Dear SLA Legal Division Members!
It is time for another update from your Ethics Ambassador. This newsletter update contains a mix of thoughts from your fellow members, and links to some helpful resources to get you thinking about ethics within law librarianship.
To start us off, a few thoughts from one of our Canadian colleagues, Cyndi Murphy:
“Maintaining high ethical standards is integral to the work of the law librarian, even in – or more appropriately, especially in – uncertain economic times. We define ourselves and our profession by critically and judiciously determining which information resources in which to invest; by providing service using the most appropriate information resources; by treating colleagues with respect and cooperation; by continually enhancing our own knowledge and skills; and, by encouraging the professional development of co-workers and potential members of the profession.”
- Cyndi Murphy, President, Canadian Association of Law Libraries / Association canadienne des bibliothèques de droit
Despite the distance between the UK (where I am based) and Canada, all of Cyndi’s points still resonate strongly. Whilst the resources we use may change from region to region, our ethical approach to work will often be the same. To demonstrate how ethics can remain the same the world over, why not take a look at IFLA’s ethics guidelines?
Virginia Mattingly has kindly shared some of her thoughts on ethics from the perspective of a law librarian in an academic setting:
Ethics in academic law librarianship to me is exhibiting courtesy to my colleagues and respect for my patrons. It requires carefully balancing the delivery of information without crossing the line over into offering advice and always maintaining our patron’s confidentiality.
- Virginia Mattingly, Cybrarian at the University of Louisville’s Louis D. Brandeis School of Law
If you are feeling inspired by Virginia’s academic environment, why not try to contemplate changes in library ethics over time? Take a look way back to 1922 with this article by Charles Knowles Bolton, from the Annals of the American Academy of Political and Social Science:
- Bolton, C. K. (1922) “The Ethics of Librarianship: A proposal for a revised code”. Annals of the American Academy of Political and Social Science, 101, pp.138-146.
Charles identifies 30 areas for a librarian to keep in mind when doing their job. Whilst many of these were written with a public library in mind, how many do you think are relevant today? If you felt so inclined, why not try to compare them to SLA’s professional ethics guidelines?
Finally, to round off this email update, a few thoughts from SLA Legal Division’s president, Tracy Z. Maleeff:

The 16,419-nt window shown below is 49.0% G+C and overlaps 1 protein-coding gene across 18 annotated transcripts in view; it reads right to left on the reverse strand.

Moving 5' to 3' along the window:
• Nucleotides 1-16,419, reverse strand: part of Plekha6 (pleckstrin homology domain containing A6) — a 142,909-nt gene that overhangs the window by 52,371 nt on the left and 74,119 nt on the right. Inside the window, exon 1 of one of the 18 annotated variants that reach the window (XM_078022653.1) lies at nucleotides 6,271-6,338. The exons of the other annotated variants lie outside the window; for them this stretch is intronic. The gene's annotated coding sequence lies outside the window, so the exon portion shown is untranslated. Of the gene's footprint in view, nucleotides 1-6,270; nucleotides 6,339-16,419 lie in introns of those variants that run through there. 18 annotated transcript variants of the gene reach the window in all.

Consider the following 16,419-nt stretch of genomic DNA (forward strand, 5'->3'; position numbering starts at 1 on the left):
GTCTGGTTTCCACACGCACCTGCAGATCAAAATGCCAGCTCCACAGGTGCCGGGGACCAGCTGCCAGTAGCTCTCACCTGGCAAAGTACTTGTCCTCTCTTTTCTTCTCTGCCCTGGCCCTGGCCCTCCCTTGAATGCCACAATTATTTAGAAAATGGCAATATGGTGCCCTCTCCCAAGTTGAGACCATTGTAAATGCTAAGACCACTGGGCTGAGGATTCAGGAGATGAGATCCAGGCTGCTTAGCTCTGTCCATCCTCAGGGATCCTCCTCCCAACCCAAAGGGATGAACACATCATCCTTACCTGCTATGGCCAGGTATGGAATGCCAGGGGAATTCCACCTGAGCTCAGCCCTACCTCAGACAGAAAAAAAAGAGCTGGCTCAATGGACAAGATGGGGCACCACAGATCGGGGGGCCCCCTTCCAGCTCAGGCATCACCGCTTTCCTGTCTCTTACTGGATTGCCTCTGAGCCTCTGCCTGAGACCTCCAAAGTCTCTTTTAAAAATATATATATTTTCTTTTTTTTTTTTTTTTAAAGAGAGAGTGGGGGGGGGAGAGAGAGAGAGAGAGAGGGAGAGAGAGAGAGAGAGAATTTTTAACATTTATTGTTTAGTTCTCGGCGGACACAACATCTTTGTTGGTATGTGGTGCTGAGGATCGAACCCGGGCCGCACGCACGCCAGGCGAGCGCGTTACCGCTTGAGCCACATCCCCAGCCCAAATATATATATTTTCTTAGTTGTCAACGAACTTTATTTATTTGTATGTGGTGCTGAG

“What ethics means to me as an information professional in the legal field really isn’t that much different than the ethics I hold myself to in my personal life. But, strictly speaking as a legal librarian, I see ethical behavior as adhering to copyright laws and obtaining research from credible sources that you are proud to hand over as your work product. I see our role of ethics to never tire of answering questions, even if it’s the same one over and over again. That our duty to the legal community is to put forth the best work possible and not to cut corners because we are librarians and we should hold ourselves to a higher standard. As Chair of the Legal Division, I believe it is my duty to lead by example and accomplish goals that don’t just benefit me, but are to the advantage of the 1,000+ members of the division. I believe that ethics as a leader of a professional organization means that you represent all those voices within your voice, and that you constantly think of the greater good of your actions. I hope that I have accomplished all this, both in my professional life and in my role as Chair. I believe that ethics are standing up for what is fair or right, but not at the expense or detriment of others. I also believe that work ethic and ethics in general are intertwined. I strongly believe, right or wrong, that my Master of Library and Information Science degree requires me to hold myself to a higher professional standard. Many legal informational professionals I have met seem to subscribe to that philosophy as well, and that’s what makes the ethics of being a law/legal librarian so unique and special.”
- Tracy Z. Maleeff, Library Resources Manager, Duane Morris LLP, SLA Legal Division, Chair (2012)
That’s all for this update, but why not take a few minutes to sit and think about your views towards ethics in the sector this evening? Perhaps they correspond exactly to the views kindly shared with us by Tracy, Virginia and Cyndi? If not, why not get in touch and share your views for the next email update? I’d love to hear from you.
SLA Legal Division Ethics Ambassador